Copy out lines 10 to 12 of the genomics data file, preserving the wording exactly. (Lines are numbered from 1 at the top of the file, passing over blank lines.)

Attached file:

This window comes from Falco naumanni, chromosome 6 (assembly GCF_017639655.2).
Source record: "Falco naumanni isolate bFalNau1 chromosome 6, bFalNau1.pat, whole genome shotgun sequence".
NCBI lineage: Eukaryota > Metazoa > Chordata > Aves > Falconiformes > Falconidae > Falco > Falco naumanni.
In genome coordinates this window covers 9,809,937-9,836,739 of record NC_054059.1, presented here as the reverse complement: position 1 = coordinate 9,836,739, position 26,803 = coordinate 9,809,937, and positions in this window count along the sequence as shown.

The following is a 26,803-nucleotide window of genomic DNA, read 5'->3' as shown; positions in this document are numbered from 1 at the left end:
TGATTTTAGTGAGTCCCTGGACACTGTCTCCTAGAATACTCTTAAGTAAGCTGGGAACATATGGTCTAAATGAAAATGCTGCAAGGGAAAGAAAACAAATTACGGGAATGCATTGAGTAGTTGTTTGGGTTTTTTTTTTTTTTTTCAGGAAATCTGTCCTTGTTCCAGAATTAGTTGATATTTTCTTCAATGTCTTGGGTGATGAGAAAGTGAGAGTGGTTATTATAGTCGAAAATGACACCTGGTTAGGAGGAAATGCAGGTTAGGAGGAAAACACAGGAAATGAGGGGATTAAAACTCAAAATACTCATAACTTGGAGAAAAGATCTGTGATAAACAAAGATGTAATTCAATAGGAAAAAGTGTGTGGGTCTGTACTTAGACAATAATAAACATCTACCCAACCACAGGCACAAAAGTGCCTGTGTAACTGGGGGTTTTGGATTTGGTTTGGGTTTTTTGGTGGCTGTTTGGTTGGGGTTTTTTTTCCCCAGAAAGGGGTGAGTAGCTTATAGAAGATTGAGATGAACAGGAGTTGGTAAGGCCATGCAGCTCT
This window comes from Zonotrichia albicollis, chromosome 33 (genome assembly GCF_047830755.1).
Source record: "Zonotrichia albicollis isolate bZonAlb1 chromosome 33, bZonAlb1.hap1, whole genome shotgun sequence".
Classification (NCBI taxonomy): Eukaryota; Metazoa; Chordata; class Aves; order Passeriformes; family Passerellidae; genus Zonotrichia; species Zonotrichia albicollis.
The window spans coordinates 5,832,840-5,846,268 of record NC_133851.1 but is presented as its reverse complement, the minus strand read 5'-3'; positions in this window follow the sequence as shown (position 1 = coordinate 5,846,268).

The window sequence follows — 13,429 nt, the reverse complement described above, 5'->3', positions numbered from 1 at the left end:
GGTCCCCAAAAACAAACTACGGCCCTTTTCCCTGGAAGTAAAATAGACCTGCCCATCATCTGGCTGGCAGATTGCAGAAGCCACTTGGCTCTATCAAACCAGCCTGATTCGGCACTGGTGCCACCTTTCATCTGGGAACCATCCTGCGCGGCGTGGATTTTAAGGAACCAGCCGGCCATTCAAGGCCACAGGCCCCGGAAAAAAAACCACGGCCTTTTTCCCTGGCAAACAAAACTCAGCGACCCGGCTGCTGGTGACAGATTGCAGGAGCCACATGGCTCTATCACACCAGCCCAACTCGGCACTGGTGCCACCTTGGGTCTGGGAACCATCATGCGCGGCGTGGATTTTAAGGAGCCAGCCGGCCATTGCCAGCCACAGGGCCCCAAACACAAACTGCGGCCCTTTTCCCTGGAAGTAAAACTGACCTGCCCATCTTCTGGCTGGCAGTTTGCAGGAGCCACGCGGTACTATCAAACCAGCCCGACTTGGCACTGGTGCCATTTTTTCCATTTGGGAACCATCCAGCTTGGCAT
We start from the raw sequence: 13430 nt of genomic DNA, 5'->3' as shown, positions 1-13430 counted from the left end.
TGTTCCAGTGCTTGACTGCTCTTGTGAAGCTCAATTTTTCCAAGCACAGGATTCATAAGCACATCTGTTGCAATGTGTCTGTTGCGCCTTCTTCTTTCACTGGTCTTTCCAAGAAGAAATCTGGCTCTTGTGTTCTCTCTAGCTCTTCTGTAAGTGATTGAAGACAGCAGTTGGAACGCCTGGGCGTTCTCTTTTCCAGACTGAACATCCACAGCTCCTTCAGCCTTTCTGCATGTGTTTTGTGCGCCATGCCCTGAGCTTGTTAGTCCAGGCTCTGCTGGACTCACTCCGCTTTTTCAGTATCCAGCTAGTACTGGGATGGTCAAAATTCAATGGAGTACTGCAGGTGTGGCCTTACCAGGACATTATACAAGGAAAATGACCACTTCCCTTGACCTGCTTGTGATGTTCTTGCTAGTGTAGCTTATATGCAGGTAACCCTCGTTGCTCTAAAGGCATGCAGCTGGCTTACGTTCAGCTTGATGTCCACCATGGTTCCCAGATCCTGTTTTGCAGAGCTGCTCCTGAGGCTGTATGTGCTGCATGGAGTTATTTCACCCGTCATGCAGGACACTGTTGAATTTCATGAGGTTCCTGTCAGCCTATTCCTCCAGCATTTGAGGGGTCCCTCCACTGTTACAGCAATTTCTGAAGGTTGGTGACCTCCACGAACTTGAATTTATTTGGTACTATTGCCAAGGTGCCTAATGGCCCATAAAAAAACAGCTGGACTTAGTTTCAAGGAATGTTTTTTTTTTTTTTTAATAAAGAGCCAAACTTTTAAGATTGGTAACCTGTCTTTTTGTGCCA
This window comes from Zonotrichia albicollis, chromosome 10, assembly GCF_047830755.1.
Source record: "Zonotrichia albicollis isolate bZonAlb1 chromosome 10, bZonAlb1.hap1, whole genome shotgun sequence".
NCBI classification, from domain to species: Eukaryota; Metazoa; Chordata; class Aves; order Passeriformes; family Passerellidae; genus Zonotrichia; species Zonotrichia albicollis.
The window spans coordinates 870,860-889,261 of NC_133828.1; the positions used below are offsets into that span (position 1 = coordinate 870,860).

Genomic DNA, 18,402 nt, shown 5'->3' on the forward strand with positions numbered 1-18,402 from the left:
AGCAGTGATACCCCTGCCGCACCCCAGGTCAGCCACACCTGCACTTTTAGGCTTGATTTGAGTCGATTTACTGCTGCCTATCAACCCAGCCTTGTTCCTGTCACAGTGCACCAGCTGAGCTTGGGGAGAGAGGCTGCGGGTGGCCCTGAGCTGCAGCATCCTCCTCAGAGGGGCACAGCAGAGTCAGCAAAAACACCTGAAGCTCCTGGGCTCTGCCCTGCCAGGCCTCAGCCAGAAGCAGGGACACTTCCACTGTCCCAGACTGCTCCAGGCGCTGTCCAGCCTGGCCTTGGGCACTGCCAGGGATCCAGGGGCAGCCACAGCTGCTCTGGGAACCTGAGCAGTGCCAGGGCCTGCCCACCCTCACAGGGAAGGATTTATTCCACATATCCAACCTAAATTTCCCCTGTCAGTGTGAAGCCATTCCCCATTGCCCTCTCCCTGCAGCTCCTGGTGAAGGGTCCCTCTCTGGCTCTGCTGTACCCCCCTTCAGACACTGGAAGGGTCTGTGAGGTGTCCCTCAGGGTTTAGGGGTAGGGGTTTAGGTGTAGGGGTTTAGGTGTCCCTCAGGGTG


The window spans coordinates 5,832,840-5,846,268 of record NC_133851.1 but is presented as its reverse complement, the minus strand read 5'-3'; positions in this window follow the sequence as shown (position 1 = coordinate 5,846,268).

The window sequence follows — 13,429 nt, the reverse complement described above, 5'->3', positions numbered from 1 at the left end:
GGTCCCCAAAAACAAACTACGGCCCTTTTCCCTGGAAGTAAAATAGACCTGCCCATCATCTGGCTGGCAGATTGCAGAAGCCACTTGGCTCTATCAAACCAGCCTGATTCGGCACTGGTGCCACCTTTCATCTGGGAACCATCCTGCGCGGCGTGGATTTTAAGGAACCAGCCGGCCATTCAAGGCCACAGGCCCCGGAAAAAAAACCACGGCCTTTTTCCCTGGCAAACAAAACTCAGCGACCCGGCTGCTGGTGACAGATTGCAGGAGCCACATGGCTCTATCACACCAGCCCAACTCGGCACTGGTGCCACCTTGGGTCTGGGAACCATCATGCGCGGCGTGGATTTTAAGGAGCCAGCCGGCCATTGCCAGCCACAGGGCCCCAAACACAAACTGCGGCCCTTTTCCCTGGAAGTAAAACTGACCTGCCCATCTTCTGGCTGGCAGTTTGCAGGAGCCACGCGGTACTATCAAACCAGCCCGACTTGGCACTGGTGCCATTTTTTCCATTTGGGAACCATCCAGCTTGGCAT